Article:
12. Giraud T, Pedersen JS and Keller L (2002). Evolution of supercolonies: the Argentine ants of southern Europe. Proceedings of the National Academy of Science 99: 6075–6079 CrossRefGoogle Scholar
  13. Heller NE (2004). Colony structure in introduced and native populations of the invasive Argentine ant, Linepithema humile. Insectes Sociaux 51: 378–386 CrossRefGoogle Scholar
  14. Hölldobler B and Wilson EO (1990) The Ants.Harvard University Press, Cambridge, MassachusettsGoogle Scholar
  15. Holway DA, Suarez AV and Case TJ (1998). Loss of intraspecific aggression in the success of a widespread invasive social insect. Science 282: 949–952 PubMedCrossRefGoogle Scholar
  16. Human KG and Gordon DM (1997). Effects of Argentine ants on invertebrate biodiversity in Northern California. Conservation Biology 11: 1242–1248 CrossRefGoogle Scholar
  17. Krieger MJB and Keller L (1999). Low polymorphism at 19 microsatellite loci in a French population of Argentine ants (Linepithema humile). Molecular Ecology 8: 1082–1084 CrossRefGoogle Scholar
  18. Kutter H (1981). Iridomyrmex humilis Mayr (Hym., Formicidae), Gattung und Art neu für die Schweiz. Mitteilungen der Schweizerischen Entomologischen Gessellschaft 54: 171–172 Google Scholar
  19. Le Breton J, Delabie JHC, Chazeau J, Dejean A and Jourdan H (2004). Experimental evidence of large-scale unicoloniality in the tramp ant Wasmannia auropunctata (Roger). Journal of Insect Behavior 17: 263–271 CrossRefGoogle Scholar
  20. Martins MN (1907). Une fourmi terrible envahissant l’Europe (Iridomyrmex humilis Mayr). Brotéria, Series Zoología 6: 101–102 Google Scholar
  21. Mayr G (1868). Formicidae novae Americanae collectae a Prof. P. de Strobel. Annuario della Società dei Naturalisti e Matematici, Modena 3: 161–178 Google Scholar
  22. Novák V (1947). Exotictí mravenci ve sklenících Prazské botanické zahrady. Acta Societatis Entomologicae Cechoslovenicae 44: 144–146 Google Scholar
  23. Pasfield G (1968). Argentine ants. Australian Natural History 16: 12–15 Google Scholar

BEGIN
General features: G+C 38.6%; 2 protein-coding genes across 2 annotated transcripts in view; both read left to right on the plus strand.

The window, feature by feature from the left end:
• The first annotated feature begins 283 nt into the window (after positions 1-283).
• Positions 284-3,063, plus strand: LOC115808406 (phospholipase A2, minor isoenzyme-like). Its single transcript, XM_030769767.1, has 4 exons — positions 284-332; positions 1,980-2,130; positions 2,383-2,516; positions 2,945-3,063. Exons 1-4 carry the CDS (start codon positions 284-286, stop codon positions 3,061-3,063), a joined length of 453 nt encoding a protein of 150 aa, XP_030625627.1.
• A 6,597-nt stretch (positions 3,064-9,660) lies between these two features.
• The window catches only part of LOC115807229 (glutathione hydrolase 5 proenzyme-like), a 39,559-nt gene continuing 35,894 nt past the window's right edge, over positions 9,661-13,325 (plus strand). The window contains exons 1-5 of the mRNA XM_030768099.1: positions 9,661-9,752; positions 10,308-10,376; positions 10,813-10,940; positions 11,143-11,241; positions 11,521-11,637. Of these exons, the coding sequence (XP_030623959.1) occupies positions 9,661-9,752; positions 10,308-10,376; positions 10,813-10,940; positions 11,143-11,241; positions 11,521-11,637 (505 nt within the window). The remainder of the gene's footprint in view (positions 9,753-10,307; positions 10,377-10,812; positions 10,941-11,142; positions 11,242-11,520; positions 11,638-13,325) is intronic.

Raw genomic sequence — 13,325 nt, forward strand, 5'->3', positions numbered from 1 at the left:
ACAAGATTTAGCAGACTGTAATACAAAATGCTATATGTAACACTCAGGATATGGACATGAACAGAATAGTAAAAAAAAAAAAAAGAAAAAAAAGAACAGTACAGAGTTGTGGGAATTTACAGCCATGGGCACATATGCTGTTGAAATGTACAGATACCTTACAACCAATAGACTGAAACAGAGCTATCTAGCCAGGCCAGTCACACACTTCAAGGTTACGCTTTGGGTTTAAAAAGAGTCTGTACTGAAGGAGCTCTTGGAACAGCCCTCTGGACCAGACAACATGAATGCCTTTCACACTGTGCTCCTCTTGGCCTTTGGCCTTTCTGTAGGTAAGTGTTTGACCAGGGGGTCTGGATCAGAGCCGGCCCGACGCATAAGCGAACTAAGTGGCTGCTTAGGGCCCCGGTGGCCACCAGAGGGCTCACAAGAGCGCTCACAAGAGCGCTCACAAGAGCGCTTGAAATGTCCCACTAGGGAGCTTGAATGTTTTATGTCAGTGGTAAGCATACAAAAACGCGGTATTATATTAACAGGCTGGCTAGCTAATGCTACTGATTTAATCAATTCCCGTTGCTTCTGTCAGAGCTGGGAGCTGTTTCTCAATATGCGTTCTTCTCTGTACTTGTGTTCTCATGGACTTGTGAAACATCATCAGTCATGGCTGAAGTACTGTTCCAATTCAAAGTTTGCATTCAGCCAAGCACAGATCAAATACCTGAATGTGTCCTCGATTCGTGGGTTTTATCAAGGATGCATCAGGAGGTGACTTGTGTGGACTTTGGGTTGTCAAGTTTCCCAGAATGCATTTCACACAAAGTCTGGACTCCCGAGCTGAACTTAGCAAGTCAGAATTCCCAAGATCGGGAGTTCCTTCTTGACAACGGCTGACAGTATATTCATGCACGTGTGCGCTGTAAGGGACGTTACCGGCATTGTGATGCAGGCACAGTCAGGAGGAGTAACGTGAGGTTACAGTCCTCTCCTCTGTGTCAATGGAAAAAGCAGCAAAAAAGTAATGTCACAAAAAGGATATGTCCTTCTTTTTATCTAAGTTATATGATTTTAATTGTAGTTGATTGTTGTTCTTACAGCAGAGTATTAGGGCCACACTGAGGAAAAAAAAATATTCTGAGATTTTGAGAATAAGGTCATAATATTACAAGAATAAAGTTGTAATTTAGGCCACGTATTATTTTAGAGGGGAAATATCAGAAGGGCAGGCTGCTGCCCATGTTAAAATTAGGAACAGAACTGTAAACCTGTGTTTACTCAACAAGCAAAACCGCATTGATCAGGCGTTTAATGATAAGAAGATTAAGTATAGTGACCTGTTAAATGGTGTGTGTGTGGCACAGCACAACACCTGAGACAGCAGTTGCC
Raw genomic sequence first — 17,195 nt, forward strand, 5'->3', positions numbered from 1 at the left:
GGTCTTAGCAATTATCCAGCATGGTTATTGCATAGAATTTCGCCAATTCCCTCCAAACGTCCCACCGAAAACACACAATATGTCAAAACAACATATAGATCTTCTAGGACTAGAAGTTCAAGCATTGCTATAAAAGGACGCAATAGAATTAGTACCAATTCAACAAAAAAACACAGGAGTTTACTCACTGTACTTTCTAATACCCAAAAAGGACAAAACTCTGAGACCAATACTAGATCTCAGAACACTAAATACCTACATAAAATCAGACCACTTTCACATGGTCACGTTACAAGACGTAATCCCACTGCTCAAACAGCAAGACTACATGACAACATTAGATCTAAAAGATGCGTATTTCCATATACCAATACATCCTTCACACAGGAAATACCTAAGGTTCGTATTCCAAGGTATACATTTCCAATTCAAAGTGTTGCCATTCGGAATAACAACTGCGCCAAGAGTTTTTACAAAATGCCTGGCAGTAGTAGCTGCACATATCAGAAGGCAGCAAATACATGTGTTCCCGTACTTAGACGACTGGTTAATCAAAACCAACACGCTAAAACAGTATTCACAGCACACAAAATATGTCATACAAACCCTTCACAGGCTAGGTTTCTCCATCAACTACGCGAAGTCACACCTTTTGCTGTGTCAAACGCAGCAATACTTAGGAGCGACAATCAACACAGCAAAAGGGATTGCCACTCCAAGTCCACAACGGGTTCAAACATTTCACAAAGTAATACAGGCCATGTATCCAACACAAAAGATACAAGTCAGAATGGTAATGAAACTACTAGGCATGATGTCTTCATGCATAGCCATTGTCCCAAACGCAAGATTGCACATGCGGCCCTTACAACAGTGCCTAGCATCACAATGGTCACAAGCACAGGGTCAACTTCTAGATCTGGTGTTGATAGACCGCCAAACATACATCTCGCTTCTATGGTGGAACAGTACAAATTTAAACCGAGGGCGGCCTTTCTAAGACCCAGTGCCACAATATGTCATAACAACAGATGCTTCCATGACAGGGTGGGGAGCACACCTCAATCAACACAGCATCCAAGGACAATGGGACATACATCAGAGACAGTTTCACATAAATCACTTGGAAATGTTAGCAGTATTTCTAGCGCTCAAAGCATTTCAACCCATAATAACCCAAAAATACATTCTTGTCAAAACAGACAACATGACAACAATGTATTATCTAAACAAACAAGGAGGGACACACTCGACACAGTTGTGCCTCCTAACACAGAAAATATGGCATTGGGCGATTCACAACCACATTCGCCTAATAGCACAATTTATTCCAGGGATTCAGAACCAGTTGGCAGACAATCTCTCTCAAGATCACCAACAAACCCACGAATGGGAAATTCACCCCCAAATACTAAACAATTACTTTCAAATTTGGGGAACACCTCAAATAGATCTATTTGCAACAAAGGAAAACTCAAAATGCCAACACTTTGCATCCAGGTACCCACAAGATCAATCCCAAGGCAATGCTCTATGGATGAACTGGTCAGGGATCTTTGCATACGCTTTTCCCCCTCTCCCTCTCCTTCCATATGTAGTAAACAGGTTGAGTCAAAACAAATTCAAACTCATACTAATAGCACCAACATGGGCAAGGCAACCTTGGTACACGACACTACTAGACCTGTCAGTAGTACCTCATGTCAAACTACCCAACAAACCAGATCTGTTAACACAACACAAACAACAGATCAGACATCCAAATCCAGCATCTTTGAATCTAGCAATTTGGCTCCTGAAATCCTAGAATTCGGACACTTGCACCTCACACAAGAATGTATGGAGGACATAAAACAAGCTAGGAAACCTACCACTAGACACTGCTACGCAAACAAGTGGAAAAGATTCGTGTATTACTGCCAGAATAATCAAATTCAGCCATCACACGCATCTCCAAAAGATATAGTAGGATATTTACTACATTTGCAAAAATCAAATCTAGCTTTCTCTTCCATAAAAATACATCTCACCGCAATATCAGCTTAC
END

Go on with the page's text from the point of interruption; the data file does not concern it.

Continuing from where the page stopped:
24. Pax F (1915). Beobachtungen über das Auftreten der “argentinischen Ameisen,” Iridomyrmex humilis Mayr, in Schlesien. Ilustr. Schles. Monathschr. Obst.-Gemüse-Gartenbau, Breslau 4: 33 Google Scholar
  25. Schmitz E (1896). As formigas da Madeira. Annaes de Sciencias Naturaes 3: 55–58 Google Scholar
  26. Schmitz E (1897). As formigas da Madeira. Annaes de Sciencias Naturaes 4: 77 Google Scholar
  27. Stitz H (1939). Hautflüger oder Hymenoptera. 1 Ameisen oder Formicidae. Die Tierwelt Deutschlands und der angrenzenden Meeresteile nach ihren Merkmalen und nach ihrer Lebenweise 37: 1–428 Google Scholar
  28. Suarez AV, Tsutsui ND, Holway DA and Case TJ (1999). Behavioral and genetic differentiation between native and introduced populations of the Argentine ant. Biological Invasions 1: 43–53 CrossRefGoogle Scholar
  29. Tsutsui ND, Suarez AV, Holway DA and Case TJ (2000). Reduced genetic variation and the success of an invasive species. Proceedings of the National Academy of Science 97: 5948–5953 CrossRefGoogle Scholar
  30. Tsutsui ND, Suarez AV and Grosberg RK (2003). Genetic diversity, asymmetrical aggression, and recognition in a widespread invasive species. Proceedings of the National Academy of Science 100: 1078–1083 CrossRefGoogle Scholar
  31. Wheeler WM (1927). The ants of the Canary Islands. Proceedings of the American Academy of Arts and Sciences 62: 93–120 Google Scholar
  32. Wild A (2004). Taxonomy and distribution of the Argentine ant, Linepithema humile (Hymenoptera: Formicidae). Annals of the Entomological Society of America 97: 1204–1215 CrossRefGoogle Scholar
  33. (1994). Exotic Ants. Biology Impact and Control␣of Introduced Species. Westview Press, Boulder, Colorado Google Scholar

Copyright information

© Springer 2006

Authors and Affiliations

  1. 1.Wilkes Honors CollegeFlorida Atlantic UniversityJupiterUSA
  2. 2.Department of Ecology, Evolutionary, & Environmental BiologyColumbia UniversityNew YorkUSA

Personalised recommendations